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Police: California inmate’s wild ride wrecked firetruck

July 6, 2021 GMT
In this photo provided by Bill Wilde, firefighters look over a California Department of Forestry and Fire Protection truck that crashed into a ditch after it was stolen by a California inmate, Sunday, July 4, 2021, in Shingle Springs, Calif. The 31-year-old inmate was part of an inmate crew fighting a vegetation fire caused by illegal fireworks late Sunday. (Bill Wilde Photo via AP)
In this photo provided by Bill Wilde, firefighters look over a California Department of Forestry and Fire Protection truck that crashed into a ditch after it was stolen by a California inmate, Sunday, July 4, 2021, in Shingle Springs, Calif. The 31-year-old inmate was part of an inmate crew fighting a vegetation fire caused by illegal fireworks late Sunday. (Bill Wilde Photo via AP)

SACRAMENTO, Calif. (AP) — A California inmate firefighter left “half a block of destruction” when he stole a firetruck in an apparent Independence Day escape bid and later tried to carjack a second vehicle, officials said Monday.

The 31-year-old inmate from Orange County was part of an inmate crew fighting a vegetation fire caused by illegal fireworks late Sunday in the Sierra Nevada foothills town of Shingle Springs east of Sacramento, said California’s corrections and firefighting agencies, which jointly oversee the inmate firefighters.

The inmate stole a California Department of Forestry and Fire Protection all-wheel-drive wildland firefighting engine designed to carry four firefighters, in what California Highway Patrol Sgt. Dave Varao called an escape attempt.

He drove it through a fence onto the nearby Rack-It Truck Racks property where he rammed one of the business’ parked vehicles, a tree and another fence before the rig jumped a curb and became stuck in a ditch, Varao said.

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“It’s half a block of destruction from him trying to steer this big truck, which he probably doesn’t know how to drive very well, ricocheting off fences and trees,” Varao said.

Surveillance video from the business shows the firetruck with emergency lights blazing, bouncing through the fence at what appears to be slow speed before circling around inside the property with streams of sparks flying from underneath the vehicle. Other vehicles’ emergency lights are visible in the distance.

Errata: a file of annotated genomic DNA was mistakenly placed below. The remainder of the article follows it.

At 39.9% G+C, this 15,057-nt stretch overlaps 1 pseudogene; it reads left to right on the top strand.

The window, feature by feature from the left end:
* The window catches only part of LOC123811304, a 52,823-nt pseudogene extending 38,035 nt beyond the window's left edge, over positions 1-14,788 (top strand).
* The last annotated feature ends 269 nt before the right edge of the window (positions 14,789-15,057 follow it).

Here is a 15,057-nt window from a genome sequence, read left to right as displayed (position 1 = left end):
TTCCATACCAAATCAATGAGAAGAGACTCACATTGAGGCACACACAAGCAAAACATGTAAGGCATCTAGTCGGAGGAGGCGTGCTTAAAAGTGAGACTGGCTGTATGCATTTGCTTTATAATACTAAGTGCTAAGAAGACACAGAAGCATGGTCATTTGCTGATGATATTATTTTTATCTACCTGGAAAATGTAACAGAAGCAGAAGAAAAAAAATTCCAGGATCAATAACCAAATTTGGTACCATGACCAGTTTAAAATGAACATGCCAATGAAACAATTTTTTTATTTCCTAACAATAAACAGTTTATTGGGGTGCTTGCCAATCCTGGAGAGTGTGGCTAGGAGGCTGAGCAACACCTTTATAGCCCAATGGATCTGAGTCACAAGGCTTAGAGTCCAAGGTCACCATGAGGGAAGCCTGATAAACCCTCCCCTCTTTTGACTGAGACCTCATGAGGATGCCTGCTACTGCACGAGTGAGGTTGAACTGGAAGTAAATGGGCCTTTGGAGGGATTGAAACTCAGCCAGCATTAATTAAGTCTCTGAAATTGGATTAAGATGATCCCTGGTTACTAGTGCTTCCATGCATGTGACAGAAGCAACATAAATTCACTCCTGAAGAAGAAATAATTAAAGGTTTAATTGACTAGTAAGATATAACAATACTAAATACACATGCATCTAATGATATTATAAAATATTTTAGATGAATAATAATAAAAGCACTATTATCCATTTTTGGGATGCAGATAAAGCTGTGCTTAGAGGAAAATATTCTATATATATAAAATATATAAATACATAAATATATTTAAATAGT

“Significant damage was done to the engine as well as private and public property,” the prison and firefighting agencies said in a statement.

With the firetruck disabled, the inmate ran back toward the truck racks business and tried to steal a vehicle from a business employee who was just leaving, Varao said. They fought, but the employee was able to escape back into the business and lock himself inside, while the inmate was unable to start the employee’s vehicle.

The employee was left with “very minor injuries” but was not taken to the hospital, while the inmate was then captured by correctional officers with the help of El Dorado County sheriff’s deputies about a half-hour after the incident began.

Bill Wilde was watching to make sure the fire didn’t spread into his adjacent neighborhood when he saw a fire chief jump into his pickup truck and drive off at a high rate of speed while the remaining inmates were loaded back into their transport vehicle.

“I called home and told them, ‘Lock the doors, there’s an inmate on the loose,’” he said Monday. He then saw and heard the inmate crash the firetruck through the fence and then into the ditch.

But the inmate then ran back the way he came, Wilde said: “He basically made a loop — he didn’t do a very good job getting away.”

The inmate was hospitalized but was in good condition Monday and expected to recover, officials said. He had been in prison since 2015, but officials would not say on what charges, give his name or provide other details, citing the ongoing investigation. They also could not say if there have ever been similar previous incidents.

Employees with the business did not return telephone and emailed messages.

The wildfire was controlled at about 1 acre (0.4 hectares), said Diana Swart, spokeswoman for the state fire agency, Cal Fire.

“It went a little smoother than what it could have, if he’d been able to escape and actually get out on the roadways with that thing,” said Varao. “Fortunately, he can’t drive.”